The device also supports burst mode - if the chip select is kept high after a read or write, further data can be sent or received with an implicit address increment. So the current date/time can be sent in a stream of bytes to set the current time.:

1
2
3
4
5
6
7
8
9
10
11
12
// set current date/time to 23/04/09 20:32:47 
setup_spi(SPI_MODE_1, SPI_MSB, SPI_NO_INTERRUPT, SPI_MSTR_CLK16);
select_ds1305();
send_spi(0x80); // write address of first Date/Time register (for seconds)
send_spi(0x47); // next byte holds seconds = 47
send_spi(0x32); // next byte holds minutes = 32
send_spi(0x20); // next byte holds hours in 24hour mode = 20
send_spi(0x05); // next byte holds day of week = 5 (thursday)
send_spi(0x23); // next byte holds date = 23
send_spi(0x04); // next byte holds month = 04
send_spi(0x09); // next byte holds 2 digit year = 09
deselect_ds1305();

Note, that the DS1305 uses Binary Coded Decimal with each decimal digit being represented in 4 binary bits, so 47 in decimal is represented as 0x47 in hex. When only a single digit is required (for example to represent the most significant digit in the 12 hour clock time (0 or 1) only 1 bit is used.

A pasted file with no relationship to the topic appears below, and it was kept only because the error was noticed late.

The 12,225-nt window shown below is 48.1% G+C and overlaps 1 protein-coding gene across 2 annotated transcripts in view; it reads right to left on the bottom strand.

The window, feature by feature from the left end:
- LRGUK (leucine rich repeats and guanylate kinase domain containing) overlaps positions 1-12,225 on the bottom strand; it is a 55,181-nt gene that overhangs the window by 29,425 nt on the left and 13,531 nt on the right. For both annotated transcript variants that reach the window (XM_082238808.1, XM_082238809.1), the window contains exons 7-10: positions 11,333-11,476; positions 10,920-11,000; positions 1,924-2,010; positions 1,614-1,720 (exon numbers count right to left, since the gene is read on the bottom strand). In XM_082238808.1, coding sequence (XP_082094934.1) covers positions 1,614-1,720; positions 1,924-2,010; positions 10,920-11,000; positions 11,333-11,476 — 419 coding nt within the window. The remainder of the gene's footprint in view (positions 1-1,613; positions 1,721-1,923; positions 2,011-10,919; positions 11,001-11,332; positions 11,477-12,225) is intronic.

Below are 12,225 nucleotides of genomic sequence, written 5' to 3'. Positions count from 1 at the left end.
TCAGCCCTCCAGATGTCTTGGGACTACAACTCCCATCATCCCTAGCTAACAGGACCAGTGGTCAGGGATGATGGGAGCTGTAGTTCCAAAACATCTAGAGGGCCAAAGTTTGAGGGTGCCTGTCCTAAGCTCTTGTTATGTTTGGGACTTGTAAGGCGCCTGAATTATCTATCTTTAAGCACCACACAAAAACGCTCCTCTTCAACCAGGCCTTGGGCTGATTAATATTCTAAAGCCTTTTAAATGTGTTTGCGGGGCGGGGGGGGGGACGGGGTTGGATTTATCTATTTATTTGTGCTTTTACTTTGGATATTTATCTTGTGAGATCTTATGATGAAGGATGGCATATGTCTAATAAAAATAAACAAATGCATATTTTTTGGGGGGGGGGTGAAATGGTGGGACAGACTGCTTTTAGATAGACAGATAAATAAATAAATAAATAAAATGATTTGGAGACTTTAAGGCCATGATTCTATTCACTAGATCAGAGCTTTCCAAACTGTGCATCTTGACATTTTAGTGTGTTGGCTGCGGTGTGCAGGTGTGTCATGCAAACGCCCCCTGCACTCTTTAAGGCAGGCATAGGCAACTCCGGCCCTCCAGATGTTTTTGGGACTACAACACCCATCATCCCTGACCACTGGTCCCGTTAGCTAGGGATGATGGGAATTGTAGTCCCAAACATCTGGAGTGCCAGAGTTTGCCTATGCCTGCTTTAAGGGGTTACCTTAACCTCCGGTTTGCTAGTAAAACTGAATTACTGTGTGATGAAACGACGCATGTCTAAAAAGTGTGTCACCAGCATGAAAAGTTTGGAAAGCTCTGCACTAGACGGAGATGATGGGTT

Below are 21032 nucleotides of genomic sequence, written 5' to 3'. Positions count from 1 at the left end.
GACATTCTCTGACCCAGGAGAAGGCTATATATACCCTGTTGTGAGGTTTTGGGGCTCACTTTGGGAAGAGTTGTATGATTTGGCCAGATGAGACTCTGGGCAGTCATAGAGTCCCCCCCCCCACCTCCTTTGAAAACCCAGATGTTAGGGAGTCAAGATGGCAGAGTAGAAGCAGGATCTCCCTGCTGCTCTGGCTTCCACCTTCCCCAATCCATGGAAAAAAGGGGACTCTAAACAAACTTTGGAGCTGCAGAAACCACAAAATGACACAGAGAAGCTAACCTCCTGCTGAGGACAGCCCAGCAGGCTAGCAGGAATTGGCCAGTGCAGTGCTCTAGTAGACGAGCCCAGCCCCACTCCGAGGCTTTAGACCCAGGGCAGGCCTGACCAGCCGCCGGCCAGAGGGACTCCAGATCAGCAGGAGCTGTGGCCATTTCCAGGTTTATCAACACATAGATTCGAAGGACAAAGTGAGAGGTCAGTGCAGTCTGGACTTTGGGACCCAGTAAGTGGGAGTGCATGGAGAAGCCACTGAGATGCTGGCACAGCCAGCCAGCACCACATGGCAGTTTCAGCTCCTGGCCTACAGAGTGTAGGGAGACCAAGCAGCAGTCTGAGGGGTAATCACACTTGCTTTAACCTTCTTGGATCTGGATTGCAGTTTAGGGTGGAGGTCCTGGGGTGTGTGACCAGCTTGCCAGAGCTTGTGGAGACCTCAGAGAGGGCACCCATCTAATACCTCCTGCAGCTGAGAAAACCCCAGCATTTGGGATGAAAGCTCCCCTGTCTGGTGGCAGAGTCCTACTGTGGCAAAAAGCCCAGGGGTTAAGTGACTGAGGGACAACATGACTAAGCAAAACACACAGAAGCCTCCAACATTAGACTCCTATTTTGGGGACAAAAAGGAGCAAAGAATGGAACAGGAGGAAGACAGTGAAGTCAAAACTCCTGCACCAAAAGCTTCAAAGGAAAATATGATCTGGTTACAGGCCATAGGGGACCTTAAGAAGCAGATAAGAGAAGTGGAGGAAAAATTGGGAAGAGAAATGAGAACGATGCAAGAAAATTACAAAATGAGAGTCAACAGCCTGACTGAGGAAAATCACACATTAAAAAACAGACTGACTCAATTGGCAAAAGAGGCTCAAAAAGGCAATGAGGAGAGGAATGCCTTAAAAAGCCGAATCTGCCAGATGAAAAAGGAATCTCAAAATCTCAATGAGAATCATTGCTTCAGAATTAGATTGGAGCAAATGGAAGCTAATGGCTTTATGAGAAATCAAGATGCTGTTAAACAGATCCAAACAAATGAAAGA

A simple library of helper functions, macros, and structures simplifies usage further, for example:

1
2
3
4
5
6
// enable the oscillator in the control register to
// make the device "tick" every second
set_control(DS1305_EOSC);
// set current date/time to 23/04/09 20:32:47
DS1305_DATETIME current = {0x47, 0x32, 0x20, 0x05, 0x23, 0x04, 0x09};
set_time(&current);

After enabling the oscillator and setting the current time, get_time() can be used to fetch the value of the current time, which will increment every second.

The DS1305 also has two programmable alarms which can be configured to trigger either at a specific time of the week, or once every second, minute, or hour. The status register can be polled to see when the alarm has triggered or, more usefully, one of the interrupt lines (INT0 and INT1) can be made to go low when the alarm trigters (by setting the INTCN and AIE0 and AIE1 flags in the control register). The 7th bit of the alarm time registers (second, minute, hour, and day) are used to choose the granularity of the alarm shown on table 1, page 7 of the datasheet and repeated below: